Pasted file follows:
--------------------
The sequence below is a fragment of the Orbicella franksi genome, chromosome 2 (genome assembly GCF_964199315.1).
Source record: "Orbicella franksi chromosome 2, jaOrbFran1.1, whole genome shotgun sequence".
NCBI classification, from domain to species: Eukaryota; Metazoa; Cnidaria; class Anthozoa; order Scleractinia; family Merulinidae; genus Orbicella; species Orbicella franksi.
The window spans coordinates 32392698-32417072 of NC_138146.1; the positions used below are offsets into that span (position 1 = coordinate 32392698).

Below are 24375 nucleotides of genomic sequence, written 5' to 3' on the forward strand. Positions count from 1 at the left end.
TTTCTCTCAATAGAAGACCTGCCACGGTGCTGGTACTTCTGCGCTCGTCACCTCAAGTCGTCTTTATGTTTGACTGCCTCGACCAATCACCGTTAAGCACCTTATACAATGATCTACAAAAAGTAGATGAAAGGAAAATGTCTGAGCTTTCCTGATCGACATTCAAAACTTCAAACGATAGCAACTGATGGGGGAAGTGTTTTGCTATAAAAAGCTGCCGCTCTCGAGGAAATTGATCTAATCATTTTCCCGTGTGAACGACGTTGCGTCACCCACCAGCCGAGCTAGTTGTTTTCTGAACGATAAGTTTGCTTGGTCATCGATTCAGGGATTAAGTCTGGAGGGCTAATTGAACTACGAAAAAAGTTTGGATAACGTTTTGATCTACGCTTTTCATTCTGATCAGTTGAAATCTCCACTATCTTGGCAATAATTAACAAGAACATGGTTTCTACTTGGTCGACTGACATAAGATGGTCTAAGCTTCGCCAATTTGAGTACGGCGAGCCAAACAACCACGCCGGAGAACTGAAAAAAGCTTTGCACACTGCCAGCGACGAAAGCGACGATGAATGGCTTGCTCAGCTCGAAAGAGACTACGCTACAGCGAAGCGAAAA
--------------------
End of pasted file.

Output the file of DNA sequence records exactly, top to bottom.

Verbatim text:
The sequence below is a fragment of the Orbicella franksi genome, chromosome 2 (genome assembly GCF_964199315.1).
Source record: "Orbicella franksi chromosome 2, jaOrbFran1.1, whole genome shotgun sequence".
NCBI classification, from domain to species: Eukaryota; Metazoa; Cnidaria; class Anthozoa; order Scleractinia; family Merulinidae; genus Orbicella; species Orbicella franksi.
The window spans coordinates 32392698-32417072 of NC_138146.1; the positions used below are offsets into that span (position 1 = coordinate 32392698).

Below are 24375 nucleotides of genomic sequence, written 5' to 3' on the forward strand. Positions count from 1 at the left end.
TTTCTCTCAATAGAAGACCTGCCACGGTGCTGGTACTTCTGCGCTCGTCACCTCAAGTCGTCTTTATGTTTGACTGCCTCGACCAATCACCGTTAAGCACCTTATACAATGATCTACAAAAAGTAGATGAAAGGAAAATGTCTGAGCTTTCCTGATCGACATTCAAAACTTCAAACGATAGCAACTGATGGGGGAAGTGTTTTGCTATAAAAAGCTGCCGCTCTCGAGGAAATTGATCTAATCATTTTCCCGTGTGAACGACGTTGCGTCACCCACCAGCCGAGCTAGTTGTTTTCTGAACGATAAGTTTGCTTGGTCATCGATTCAGGGATTAAGTCTGGAGGGCTAATTGAACTACGAAAAAAGTTTGGATAACGTTTTGATCTACGCTTTTCATTCTGATCAGTTGAAATCTCCACTATCTTGGCAATAATTAACAAGAACATGGTTTCTACTTGGTCGACTGACATAAGATGGTCTAAGCTTCGCCAATTTGAGTACGGCGAGCCAAACAACCACGCCGGAGAACTGAAAAAAGCTTTGCACACTGCCAGCGACGAAAGCGACGATGAATGGCTTGCTCAGCTCGAAAGAGACTACGCTACAGCGAAGCGAAAA